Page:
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ELT Book Reviews


New Ways in Teaching English at the Secondary Level

Deborah J. Short, Ed.
TESOL, Inc., 1999
pp. xiii + 314

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Perspectives on Secondary School EFL Education

Jim Kahny and Mark James, Eds.
Language Institute of Japan, 1998
pp. viii + 176

Reviewed by :

Robert J. Dickey
Kyongju University, Korea

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Teaching Resources beyond "Photocopiables"
This twin-review aims to be a compass - or perhaps a continuum - of practical classroom-oriented teacher resources. "New Ways in Teaching English at the Secondary Level," a TESOL Inc publication, is a prototypical "teacher's recipe book" of lesson activities, but done far better than most. Expertly tied together by editor Deborah Short, these lessons share a common presentation structure which makes flipping through the book a breeze. "Perspectives on Secondary School EFL Education," on the other hand, combines a number of different writing genres and serves as a broader resource tool. Jim Kahny and Mark James have edited the LIOJ-produced book with more flexibility, allowing the writers' own voices to emerge.

These materials offer ideas and resources that can be used to balance or selectively replace textbook offerings.

Beyond Survival
Some teacher resource and photocopiable collections are clearly oriented to helping novice teachers survive the next lesson. While less-skilled teachers could certainly benefit from the content of Short's and Kahny & James' compilations, what we find here is more wood for the fire, not fire-starter. Those reading this column no doubt subscribe to the belief that all teachers can do better: these materials offer ideas and resources that can be used to balance or selectively replace textbook offerings. But just as no two teachers teach the same book the same way, most of the lessons will need revision.

Who's Who and What's What
While these two books share a common aim, most all else is different. John Fanselow, J.D. Brown, Alan Maley, David Nunan, and Barbara Hoskins offer their own pearls of wisdom for Asia-based readers of Perspectives, and their highly readable essays offer solid overviews of the topics under discussion. Pulling in these names is quite a coup for a locally produced text! Local experts in Asia add another dozen essays with particular attention to local issues and realities. There are also brief overviews of the EFL situation in a number of Asian countries offered by LIOJ participants, though unfortunately many of these have become out of date as the ELT environment is swiftly changing. Nevertheless, these reports document the common threads underpinning most Asian English learners: an important issue that organizations such as Asia TEFL and the Pan Asia Consortium (of national ELT organizations across Asia, including JALT, Korea TESOL, English Teachers Assn. of Taiwan, Thailand TESOL, and FEELTA-Russia) are attempting to address. On the other hand, there aren't many lesson plans, these seem to be almost an afterthought. Clearly the focus is on teaching styles and aims, not just the next lesson hour.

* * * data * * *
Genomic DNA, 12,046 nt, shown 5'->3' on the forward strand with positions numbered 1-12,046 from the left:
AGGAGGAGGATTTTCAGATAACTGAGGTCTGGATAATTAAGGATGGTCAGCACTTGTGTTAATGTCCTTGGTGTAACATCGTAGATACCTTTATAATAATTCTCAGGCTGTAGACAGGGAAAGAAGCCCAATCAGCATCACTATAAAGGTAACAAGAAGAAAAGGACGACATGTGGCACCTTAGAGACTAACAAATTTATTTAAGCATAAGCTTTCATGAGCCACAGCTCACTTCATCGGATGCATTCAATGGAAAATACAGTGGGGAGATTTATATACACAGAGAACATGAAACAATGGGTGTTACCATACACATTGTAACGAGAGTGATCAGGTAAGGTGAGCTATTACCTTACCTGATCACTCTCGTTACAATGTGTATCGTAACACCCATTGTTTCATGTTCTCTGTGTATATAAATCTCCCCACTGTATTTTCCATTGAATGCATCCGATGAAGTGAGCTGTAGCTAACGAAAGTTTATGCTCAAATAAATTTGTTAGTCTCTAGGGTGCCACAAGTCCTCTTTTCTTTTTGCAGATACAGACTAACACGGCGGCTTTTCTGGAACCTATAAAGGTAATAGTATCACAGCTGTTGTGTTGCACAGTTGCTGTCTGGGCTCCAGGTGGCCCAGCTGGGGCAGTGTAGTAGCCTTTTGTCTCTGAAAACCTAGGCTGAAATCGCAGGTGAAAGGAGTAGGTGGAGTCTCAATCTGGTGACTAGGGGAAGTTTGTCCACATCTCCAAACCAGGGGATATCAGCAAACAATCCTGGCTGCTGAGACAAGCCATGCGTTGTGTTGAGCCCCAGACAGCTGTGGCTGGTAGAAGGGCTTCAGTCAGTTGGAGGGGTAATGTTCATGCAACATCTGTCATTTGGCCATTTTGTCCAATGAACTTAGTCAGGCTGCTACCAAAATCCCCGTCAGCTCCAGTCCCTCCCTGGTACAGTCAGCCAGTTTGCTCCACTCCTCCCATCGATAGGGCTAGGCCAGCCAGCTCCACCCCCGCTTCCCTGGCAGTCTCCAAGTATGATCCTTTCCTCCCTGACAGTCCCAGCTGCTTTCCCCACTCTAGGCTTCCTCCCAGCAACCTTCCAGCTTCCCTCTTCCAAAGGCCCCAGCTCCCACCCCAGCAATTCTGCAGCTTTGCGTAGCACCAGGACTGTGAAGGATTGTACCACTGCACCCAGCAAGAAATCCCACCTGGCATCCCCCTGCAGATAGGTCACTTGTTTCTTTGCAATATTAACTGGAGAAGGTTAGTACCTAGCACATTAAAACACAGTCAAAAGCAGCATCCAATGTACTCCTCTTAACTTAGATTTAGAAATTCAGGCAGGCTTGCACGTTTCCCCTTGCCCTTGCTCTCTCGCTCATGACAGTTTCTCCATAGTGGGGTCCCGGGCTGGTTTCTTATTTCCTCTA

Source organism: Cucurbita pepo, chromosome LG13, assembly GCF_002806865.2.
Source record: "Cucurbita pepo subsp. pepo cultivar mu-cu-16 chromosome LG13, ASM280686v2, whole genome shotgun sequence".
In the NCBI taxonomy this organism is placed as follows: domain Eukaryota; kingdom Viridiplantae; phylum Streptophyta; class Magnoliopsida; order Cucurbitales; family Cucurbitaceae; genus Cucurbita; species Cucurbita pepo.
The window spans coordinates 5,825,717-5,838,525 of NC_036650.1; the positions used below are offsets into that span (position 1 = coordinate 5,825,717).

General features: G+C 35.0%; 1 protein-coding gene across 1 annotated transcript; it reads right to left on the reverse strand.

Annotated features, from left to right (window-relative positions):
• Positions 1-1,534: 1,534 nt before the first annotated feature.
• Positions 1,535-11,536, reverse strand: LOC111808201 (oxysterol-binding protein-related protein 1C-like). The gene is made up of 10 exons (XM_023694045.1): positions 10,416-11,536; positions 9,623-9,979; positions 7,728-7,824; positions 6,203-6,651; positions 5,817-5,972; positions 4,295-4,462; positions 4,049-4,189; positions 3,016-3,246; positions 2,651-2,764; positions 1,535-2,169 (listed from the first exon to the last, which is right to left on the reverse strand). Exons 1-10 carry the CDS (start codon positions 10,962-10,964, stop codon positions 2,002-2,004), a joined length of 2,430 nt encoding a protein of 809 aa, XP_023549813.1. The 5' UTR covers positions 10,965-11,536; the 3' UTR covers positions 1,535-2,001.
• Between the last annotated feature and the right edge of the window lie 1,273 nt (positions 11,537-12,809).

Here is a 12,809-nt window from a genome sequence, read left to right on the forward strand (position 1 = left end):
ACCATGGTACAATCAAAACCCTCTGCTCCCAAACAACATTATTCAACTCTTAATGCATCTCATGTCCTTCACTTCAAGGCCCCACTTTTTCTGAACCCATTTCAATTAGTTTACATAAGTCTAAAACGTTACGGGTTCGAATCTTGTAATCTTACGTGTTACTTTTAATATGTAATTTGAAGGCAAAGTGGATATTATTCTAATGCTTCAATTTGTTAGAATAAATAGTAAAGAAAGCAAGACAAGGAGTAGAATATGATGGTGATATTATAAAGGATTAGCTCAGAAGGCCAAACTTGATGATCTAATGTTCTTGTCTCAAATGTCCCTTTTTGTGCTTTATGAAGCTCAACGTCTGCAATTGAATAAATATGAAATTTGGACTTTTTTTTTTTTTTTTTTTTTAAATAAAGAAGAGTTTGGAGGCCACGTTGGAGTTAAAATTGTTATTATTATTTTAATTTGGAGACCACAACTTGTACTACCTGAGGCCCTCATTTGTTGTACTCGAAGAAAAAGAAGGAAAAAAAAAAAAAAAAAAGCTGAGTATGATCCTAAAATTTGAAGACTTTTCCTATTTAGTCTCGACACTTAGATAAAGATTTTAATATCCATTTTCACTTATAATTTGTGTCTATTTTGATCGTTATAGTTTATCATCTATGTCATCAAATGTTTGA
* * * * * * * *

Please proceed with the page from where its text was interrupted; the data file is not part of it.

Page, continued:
New Ways is filled with over 100 lesson outlines. It would be hard to find more quality lesson designs in any one book, but the fact is, roughly half of these are very "inner-circle" dependent - that is, it might be very difficult to implement them in Asian lands where there aren't speakers of English standing on every street corner. Inventive teachers could adapt many of these to local circumstances, perhaps. These are not theoretically-grounded templates, but hands-on "ready to go" lessons written not by scholars, but classroom teachers.

There are lots of "lessons in a can" products on the bookstore shelves, and each has its own merits and shortcomings. New Ways and Perspectives are those non-matching bookends that represent the ends of the classroom resources continuum on at least two levels: locally produced EFL vs. American ESL; and standardized lesson plans versus freestyle presentations of ideas, theory, and tricks. Each of these has much to offer the teachers' workroom bookshelf, as they address differing teaching and learning styles. Have both, and several others as well, within arm's reach!

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